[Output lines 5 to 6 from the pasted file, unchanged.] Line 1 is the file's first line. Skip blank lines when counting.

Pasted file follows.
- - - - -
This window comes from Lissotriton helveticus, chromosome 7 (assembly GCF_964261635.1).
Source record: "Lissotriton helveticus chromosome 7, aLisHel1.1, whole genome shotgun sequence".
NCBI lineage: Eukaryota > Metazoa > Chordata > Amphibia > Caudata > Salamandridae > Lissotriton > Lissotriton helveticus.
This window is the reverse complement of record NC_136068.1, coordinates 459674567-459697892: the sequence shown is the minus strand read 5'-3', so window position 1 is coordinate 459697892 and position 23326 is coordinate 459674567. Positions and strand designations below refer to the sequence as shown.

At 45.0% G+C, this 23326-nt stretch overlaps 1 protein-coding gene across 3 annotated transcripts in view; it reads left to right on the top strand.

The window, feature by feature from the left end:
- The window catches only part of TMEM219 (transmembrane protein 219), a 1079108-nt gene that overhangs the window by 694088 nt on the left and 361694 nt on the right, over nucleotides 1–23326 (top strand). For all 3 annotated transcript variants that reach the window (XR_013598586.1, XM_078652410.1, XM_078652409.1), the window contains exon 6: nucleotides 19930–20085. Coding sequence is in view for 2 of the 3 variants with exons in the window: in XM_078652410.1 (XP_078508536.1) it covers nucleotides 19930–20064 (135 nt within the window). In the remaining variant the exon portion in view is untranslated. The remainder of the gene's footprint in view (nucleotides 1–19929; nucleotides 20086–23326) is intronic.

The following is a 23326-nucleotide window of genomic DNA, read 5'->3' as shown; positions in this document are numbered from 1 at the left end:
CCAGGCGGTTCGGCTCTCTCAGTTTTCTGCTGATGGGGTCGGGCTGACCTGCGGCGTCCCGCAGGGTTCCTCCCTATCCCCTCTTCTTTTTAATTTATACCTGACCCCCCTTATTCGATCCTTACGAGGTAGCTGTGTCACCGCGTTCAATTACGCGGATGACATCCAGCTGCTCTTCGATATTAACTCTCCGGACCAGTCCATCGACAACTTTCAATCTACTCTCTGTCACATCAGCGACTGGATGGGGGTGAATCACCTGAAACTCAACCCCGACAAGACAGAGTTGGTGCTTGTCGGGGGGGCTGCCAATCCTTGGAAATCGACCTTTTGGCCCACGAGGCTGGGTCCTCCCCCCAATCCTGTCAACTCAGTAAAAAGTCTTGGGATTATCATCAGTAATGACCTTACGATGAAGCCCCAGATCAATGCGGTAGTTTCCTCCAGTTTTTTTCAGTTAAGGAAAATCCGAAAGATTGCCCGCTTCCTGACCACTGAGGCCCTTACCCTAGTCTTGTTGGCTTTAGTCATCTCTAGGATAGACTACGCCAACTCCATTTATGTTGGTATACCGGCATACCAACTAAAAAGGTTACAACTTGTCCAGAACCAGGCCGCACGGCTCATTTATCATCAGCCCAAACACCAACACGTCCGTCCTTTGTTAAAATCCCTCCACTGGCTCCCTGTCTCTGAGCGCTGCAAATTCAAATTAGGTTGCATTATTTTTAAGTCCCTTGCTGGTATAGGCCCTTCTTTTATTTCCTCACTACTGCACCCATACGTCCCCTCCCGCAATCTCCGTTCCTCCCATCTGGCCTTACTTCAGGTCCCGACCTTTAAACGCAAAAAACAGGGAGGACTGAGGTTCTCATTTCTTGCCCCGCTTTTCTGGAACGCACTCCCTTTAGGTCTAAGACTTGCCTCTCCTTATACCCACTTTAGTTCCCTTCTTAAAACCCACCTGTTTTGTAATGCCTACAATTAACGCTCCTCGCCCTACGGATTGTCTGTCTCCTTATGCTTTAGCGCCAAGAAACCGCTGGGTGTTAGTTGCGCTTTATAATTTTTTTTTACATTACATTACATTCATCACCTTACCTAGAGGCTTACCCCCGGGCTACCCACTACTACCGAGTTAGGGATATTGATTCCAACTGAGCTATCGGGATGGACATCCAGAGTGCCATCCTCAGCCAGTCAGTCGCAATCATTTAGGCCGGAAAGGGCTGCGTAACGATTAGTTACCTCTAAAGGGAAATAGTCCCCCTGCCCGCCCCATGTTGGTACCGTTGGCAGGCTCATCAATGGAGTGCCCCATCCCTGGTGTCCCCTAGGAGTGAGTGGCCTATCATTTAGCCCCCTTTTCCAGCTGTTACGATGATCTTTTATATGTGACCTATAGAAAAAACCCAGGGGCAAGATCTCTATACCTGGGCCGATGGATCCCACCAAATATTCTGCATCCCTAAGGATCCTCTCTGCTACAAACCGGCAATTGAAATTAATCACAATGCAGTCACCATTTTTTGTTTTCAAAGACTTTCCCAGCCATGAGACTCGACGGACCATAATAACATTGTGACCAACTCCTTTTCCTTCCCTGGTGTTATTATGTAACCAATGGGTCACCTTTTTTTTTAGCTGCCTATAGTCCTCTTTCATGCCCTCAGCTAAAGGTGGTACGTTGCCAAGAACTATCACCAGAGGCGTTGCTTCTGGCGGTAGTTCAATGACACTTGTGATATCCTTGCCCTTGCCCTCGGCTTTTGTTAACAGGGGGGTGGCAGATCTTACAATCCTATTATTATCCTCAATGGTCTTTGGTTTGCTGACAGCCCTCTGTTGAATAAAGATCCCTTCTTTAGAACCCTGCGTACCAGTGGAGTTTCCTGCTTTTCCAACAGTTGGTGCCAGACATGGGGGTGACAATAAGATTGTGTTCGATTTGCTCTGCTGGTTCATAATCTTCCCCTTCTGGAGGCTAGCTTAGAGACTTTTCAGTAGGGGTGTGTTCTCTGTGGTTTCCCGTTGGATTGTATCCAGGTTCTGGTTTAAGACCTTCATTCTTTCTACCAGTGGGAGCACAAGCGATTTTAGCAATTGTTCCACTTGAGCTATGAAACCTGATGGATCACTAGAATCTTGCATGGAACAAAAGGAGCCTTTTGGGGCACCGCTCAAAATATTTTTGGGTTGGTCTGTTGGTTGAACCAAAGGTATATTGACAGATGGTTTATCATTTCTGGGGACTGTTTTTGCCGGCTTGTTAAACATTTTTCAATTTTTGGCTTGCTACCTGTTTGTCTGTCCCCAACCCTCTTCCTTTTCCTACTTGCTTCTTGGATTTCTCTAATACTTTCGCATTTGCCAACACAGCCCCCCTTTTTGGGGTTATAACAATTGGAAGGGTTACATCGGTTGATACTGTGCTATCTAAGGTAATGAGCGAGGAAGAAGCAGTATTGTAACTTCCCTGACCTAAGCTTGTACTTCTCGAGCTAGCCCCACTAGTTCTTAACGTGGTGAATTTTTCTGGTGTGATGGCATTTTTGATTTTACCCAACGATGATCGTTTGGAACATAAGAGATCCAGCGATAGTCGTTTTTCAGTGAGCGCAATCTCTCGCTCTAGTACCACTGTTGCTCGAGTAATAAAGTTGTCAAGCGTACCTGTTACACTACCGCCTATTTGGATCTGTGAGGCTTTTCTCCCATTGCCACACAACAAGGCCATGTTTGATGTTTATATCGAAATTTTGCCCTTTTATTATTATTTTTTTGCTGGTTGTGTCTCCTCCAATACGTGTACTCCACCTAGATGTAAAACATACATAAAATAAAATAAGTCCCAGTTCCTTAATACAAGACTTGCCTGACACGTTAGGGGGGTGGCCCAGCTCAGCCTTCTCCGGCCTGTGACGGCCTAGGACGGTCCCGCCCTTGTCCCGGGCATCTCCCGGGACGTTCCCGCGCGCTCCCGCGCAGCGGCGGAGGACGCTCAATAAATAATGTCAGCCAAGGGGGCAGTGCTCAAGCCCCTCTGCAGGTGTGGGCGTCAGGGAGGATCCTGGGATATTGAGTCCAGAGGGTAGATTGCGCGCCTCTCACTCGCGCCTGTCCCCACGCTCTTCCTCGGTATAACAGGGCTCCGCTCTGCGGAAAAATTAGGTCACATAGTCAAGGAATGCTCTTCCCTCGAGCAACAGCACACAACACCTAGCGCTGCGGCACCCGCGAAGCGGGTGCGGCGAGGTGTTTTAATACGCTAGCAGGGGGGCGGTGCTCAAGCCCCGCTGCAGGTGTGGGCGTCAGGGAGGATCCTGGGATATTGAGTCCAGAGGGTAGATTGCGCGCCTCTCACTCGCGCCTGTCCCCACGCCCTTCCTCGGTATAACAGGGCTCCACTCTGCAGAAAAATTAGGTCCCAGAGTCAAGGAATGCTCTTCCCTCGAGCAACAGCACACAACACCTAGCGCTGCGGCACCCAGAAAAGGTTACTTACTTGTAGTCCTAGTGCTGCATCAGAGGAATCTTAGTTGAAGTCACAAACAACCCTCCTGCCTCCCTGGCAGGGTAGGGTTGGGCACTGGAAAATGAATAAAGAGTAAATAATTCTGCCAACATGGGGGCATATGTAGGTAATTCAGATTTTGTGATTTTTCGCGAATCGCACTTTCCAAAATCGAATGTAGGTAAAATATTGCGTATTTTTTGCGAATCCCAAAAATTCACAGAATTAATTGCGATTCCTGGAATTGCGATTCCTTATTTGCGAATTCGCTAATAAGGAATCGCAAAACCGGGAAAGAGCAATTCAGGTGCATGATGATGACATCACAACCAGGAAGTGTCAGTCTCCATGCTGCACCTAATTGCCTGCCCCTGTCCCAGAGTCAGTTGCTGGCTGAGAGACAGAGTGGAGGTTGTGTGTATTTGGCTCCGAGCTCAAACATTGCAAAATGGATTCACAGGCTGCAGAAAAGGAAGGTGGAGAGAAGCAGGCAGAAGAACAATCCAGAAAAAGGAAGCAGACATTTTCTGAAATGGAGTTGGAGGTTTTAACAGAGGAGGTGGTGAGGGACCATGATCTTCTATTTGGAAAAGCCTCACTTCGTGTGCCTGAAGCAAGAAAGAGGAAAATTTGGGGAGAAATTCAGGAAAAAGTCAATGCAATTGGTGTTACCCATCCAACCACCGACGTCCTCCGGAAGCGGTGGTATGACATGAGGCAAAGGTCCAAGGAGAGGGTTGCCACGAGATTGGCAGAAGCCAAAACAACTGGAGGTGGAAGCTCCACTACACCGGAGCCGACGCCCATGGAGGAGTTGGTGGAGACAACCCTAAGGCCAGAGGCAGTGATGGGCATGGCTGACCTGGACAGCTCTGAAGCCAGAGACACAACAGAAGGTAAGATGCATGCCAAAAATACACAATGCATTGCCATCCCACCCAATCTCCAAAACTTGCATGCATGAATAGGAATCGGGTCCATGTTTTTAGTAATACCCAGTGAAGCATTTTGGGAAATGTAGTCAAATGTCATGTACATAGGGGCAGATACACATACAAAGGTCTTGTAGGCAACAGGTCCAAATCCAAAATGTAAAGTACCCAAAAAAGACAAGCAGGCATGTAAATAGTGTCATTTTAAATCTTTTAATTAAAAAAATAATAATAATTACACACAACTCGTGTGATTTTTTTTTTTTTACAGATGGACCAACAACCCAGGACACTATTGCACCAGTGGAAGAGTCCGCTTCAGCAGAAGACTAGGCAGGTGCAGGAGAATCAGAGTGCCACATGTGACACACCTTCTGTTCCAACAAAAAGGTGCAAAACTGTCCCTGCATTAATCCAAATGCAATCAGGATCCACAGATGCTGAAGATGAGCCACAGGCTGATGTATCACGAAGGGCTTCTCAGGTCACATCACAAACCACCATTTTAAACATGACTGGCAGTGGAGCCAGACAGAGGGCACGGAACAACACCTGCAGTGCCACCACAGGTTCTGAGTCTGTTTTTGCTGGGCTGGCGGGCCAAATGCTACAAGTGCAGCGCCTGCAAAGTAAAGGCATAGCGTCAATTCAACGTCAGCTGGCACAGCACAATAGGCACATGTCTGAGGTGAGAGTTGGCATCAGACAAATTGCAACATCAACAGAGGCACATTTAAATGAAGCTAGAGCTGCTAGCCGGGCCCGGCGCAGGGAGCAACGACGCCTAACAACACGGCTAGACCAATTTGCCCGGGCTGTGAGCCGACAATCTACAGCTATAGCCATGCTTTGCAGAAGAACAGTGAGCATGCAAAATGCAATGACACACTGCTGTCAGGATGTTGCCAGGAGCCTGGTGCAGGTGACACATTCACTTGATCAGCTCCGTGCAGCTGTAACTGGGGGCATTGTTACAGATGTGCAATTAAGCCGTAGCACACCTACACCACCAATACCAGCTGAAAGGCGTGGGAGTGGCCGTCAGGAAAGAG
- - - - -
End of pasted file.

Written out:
At 45.0% G+C, this 23326-nt stretch overlaps 1 protein-coding gene across 3 annotated transcripts in view; it reads left to right on the top strand.

The window, feature by feature from the left end: